Date: Wednesday 13 October 2021, 14:00-18:00
Place: Världskulturmuseet, Göteborg, Sweden (Room Studion)
Organiser: AI Ethics committee at CHAIR (Chalmers AI Research Centre)
Workshop Chair: Gerardo Schneider (University of Gothenburg)
Event Coordinator: Rebecka Bergström Bukovinszky (Världskulturmuseet)
Moderator: Olle Häggström (Chalmers, Sweden)
Prof. Devdatt Dubhashi (Chalmers, Sweden)
Prof. Amanda Lagerkvist (Uppsala University, Sweden)
Prof. Barbara Plank (IT University of Copenhagen, Denmark)
Prof. Moshe Vardi (Rice University, USA)
ABOUT THE SPEAKERS:
Name: Devdatt Dubhashi
Affiliation: Department of Computer Science and Engineering, Chalmers
Short Bio: Devdatt Dubhashi is a Professor in the Data Science and AI Division in the Department of Computer Science and Engineering, Chalmers. He received his Ph.D. in Computer Science from Cornell University USA and was a postdoctoral fellow at the Max Planck Institute for Computer Science in Saarbrücken, Germany. He was with BRICS (Basic Research in Computer Science, a center of the Danish National Science Foundation) at the University of Aarhus and then on the faculty of the Indian Institute of Technology (IIT) Delhi before joining Chalmers in 2000. He has led several national projects in machine learning and has been associated with several EU projects. He has been an external expert for the OECD report on “Data Driven Innovation”. He features regularly at the main machine learning venues such as NeurIPS, ICML, AAAi and IJCAI.
Title of Presentation: “Elysium or Christiania? AI, Automation and the Future of Work”
Abstract: While AI has has already showing transformative effects across whole spectrum of industries generating huge economic value, concerns have been raised about the potentially disruptive effects of AI and automation on the economy and society at large. Some studies have expressed concerns that up to 40 or 50 percent of current jobs could be lost to automation while others are sanguine that new jobs will be created to replace them. We give a technological perspective from the current state of the art in AI and lead up to reflections on what we as individuals, companies and the Government could do towards a new social contract for the future of work.
Name: Amanda Lagerkvist
Affiliation: Department of Informatics and Media, Uppsala University (Sweden)
Short Bio: Amanda Lagerkvist is Professor of Media and Communication Studies in the Department of Informatics and Media at Uppsala University. She is principal investigator of the Uppsala Informatics and Media Hub for Digital Existence: https://www.im.uu.se/research/hub-for-digtal-existence As Wallenberg Academy Fellow (2014-2018) she founded the field of existential media studies. She heads the project: “BioMe: Existential Challenges and Ethical Imperatives of Biometric AI in Everyday Lifeworlds” funded by the Marianne and Marcus Wallenberg Foundation (within WASP-HS: http://wasp-hs.org), in which her group studies the lived experiences of biometric AI, for example voice and face recognition technologies. In her a monograph, Existential Media: A Media Theory of the Limit Situation (forthcoming with OUP in March 2022) she introduces Karl Jaspers’ existential philosophy of limit situations for media theory, in the context of the increasing digitalization of death and automation of the lifeworld. She has recently published “Digital Limit Situations: Anticipatory Media Beyond ‘the New AI Era,’” Journal of Digital Social Research, 2:3, 2020. For more information about activities and key publications and output in the field of existential media studies, see: https://www.im.uu.se/research/hub-for-digtal-existence/output-and-publications-in-existential-media-studies/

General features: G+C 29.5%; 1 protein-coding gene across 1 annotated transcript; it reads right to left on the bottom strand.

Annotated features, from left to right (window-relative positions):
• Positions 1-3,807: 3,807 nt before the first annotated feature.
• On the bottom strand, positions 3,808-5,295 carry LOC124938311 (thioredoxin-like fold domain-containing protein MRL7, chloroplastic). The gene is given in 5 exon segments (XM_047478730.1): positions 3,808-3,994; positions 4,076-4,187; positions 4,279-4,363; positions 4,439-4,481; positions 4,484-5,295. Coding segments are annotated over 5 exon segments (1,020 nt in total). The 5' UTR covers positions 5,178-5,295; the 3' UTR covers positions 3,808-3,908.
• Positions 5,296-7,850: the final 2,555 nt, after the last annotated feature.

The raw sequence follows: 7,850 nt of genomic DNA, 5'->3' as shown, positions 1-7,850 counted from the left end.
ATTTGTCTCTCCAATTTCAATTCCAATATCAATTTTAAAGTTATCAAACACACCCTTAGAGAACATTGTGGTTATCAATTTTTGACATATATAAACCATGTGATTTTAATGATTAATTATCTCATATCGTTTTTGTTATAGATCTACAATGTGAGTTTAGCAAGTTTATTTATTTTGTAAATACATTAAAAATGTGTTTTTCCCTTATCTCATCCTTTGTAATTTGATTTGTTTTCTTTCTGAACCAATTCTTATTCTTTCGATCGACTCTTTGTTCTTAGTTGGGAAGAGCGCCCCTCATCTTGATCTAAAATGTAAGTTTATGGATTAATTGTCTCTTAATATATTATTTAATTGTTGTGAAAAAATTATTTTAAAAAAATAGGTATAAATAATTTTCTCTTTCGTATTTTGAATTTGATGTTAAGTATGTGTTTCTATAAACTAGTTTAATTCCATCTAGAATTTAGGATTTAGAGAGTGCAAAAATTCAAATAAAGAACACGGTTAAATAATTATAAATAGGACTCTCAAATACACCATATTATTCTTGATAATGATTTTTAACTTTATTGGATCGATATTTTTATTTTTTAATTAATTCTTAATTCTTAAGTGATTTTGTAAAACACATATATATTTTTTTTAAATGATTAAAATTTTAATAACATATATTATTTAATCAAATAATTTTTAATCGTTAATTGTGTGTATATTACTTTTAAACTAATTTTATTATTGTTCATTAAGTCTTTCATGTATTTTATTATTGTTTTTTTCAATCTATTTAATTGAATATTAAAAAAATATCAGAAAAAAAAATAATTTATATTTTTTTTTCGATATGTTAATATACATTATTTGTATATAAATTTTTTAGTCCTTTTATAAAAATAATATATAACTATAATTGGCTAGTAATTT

Title of the Presentation: “Body Stakes: Beyond the ‘Ethical Turn’ – Toward An Existential Ethics of Care in Living with Automation”
This talk discusses the key existential stakes of implementing biometrics in human lifeworlds. It introduces an existential ethics of care – through a conversation between existentialism, virtue ethics and a feminist ethics of care – that sides with and never leaves the vulnerable human body, while recognizing human diversity and the plurality of lived experience of technology. This implies moving beyond the “ethical turn,” by revisiting basic questions about what it means to be human, mortal and embodied, in order to safeguard existential needs and necessities in an age of increased automation. Recognizing that biometrics has beneficial affordances, the key argument is nevertheless that it implicates humans through unprecedented forms of objectification, through which the existential body – the frail, finite, concrete and unique human being – is at stake. Zooming in on three sites where this is currently manifest, the presentation will stress that an existential ethics of care is importantly not a solutionist list of principles or suggestions, but a way of thinking about the ethical challenges of living with biometrics in today’s world. The focus on basic existential stakes within human lived experience, should serve as the foundation on which comprehensive frameworks can be built to address the complexities and prospects for ethical machines, responsible biometrics and AI.